Pound Pulls Back After Dismal Retail Sales Figures And Darling Limits Stimulus
How bad can the situation in the United Kingdom get? Months ago, the IMF Forecasted the European country would suffer the worst recession of the major industrialized nations through 2009. Consumer spending data released today added further weight to this outlook. Through the month of February, retail sales reportedly fell 1.9 percent on the month while receipts grew at a feeble 0.4 percent pace over the year - the worst level of activity since 1995. This is just one more piece of data that has added to the growing political strain in the United Kingdom. Leveraging yet another weight on Prime Minister Gordon Brown's shoulders, Chancellor of the Exchequer Alistair Darling suggested today in testimony that he would be putting limits on further rounds of fiscal stimulus. Brown, along with US President Barrack Obama, has lobbied the world's largest governments to increase spending to recharge growth. Until they do, the recovery of the global economy will depend on the actions of a few of the largest players - a situation that could end in crippling failure.
Euro Sees Potential Volatility After ECB Member Mentions Policy Beyond Rate Cuts
Price action behind the euro crosses was volatile but ultimately lacking direction Thursday as the fundamental crowd awaited the bigger event risk expected to come down the line next week and settled into the general sense of congestion taking over the rest of the market. Today's economic calendar wasn't empty though. The German GfK consumer confidence survey reported its first decline in seven month with its April reading. All three of the main components behind the indicator (economic outlook, income expectations and willingness to buy) fell. Of greater interest this morning though were comments made by ECB member Lucas Papademos. The central banker suggested policy officials may extend loans made to euro-region banks and begin buying corporate bonds in order to enhance liquidity and improve the cost of funding. This is an interesting step as it points to steps beyond the normal adjustment of the target rate and recurring lending facilities the ECB has stuck with in the past - steps that both the UK and US took before they dropped rates to near-zero. The central bank is expected to cut its benchmark another 50 bps at next Thursday's meeting. Tomorrow's German CPI numbers will likely bolster these forecasts.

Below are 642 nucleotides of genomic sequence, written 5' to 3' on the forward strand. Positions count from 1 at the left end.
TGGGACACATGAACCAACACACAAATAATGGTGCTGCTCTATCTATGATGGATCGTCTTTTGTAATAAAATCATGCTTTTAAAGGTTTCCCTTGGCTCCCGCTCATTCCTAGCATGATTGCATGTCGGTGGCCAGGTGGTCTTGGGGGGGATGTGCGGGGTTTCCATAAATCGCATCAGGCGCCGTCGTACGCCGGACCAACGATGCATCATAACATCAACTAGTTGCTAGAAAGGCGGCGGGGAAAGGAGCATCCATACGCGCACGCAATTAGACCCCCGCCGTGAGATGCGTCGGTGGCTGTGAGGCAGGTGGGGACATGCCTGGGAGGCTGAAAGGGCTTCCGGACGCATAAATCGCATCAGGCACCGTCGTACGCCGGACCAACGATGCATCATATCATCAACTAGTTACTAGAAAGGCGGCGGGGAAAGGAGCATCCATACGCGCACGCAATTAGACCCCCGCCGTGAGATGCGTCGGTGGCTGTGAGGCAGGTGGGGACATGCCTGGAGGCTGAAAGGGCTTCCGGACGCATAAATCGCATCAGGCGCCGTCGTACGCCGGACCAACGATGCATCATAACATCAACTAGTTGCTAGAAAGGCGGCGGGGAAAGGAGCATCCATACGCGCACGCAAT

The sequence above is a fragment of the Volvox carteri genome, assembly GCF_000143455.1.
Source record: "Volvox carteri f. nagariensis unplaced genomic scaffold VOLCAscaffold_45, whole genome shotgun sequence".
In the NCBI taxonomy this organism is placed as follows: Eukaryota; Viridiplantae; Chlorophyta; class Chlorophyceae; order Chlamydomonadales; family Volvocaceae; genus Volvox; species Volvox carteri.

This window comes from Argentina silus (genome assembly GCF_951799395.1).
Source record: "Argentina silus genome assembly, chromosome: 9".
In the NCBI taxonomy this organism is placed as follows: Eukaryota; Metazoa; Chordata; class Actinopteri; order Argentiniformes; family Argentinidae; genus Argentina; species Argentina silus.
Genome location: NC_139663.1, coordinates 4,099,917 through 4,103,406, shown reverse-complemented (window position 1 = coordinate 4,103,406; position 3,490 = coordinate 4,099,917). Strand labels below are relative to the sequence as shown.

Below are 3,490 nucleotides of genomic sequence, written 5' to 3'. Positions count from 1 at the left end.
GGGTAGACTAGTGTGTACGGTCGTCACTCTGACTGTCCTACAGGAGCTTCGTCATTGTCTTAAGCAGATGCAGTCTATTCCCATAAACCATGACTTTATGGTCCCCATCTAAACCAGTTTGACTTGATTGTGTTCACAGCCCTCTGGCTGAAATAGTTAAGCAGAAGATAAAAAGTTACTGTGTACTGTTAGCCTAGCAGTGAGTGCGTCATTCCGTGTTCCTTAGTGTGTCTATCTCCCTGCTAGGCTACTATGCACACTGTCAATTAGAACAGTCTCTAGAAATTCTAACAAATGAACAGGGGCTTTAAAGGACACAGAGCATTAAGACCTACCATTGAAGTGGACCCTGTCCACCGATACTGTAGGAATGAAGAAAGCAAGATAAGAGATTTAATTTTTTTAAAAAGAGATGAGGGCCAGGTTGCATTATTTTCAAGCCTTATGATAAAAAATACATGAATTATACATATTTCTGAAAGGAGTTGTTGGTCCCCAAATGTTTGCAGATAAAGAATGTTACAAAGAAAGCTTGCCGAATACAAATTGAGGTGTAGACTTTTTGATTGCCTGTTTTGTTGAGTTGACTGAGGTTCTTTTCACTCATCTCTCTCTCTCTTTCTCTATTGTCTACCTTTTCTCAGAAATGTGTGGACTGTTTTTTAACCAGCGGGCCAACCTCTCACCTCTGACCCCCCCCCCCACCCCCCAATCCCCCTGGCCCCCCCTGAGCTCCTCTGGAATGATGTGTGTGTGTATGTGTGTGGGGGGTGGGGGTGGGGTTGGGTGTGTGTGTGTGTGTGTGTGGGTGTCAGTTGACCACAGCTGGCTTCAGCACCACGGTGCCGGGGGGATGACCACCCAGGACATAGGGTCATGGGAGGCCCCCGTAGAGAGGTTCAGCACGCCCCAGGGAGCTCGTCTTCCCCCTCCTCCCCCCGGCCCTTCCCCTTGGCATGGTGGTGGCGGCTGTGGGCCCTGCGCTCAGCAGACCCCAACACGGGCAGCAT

New Zealand Dollar Steady Despite A Sharp Drop In GDP
The New Zealand dollar was heading into its most meaningful round of fundamental data in weeks through the open of the early Asian session. On deck were fourth quarter GDP and February trade balance numbers. Of the two, the growth report clearly took precedence. In a market vacuum, the 0.9 percent drop in economic output through the third quarter and 1.9 percent contraction through the year would send the kiwi dollar careening. This is the worst pace for the island nation since 1991 and a clear blow to the necessary safety aspect of a currency whose role is one largely rooted in its relatively high yield. However, the markets do not operate in a vacuum; and since forecasts were worse than the actual numbers while the trade balance unexpectedly surged to a near five-year high surplus, the currency held steady initially after the releases.
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Written by: John Kicklighter, Currency Strategist for DailyFX.com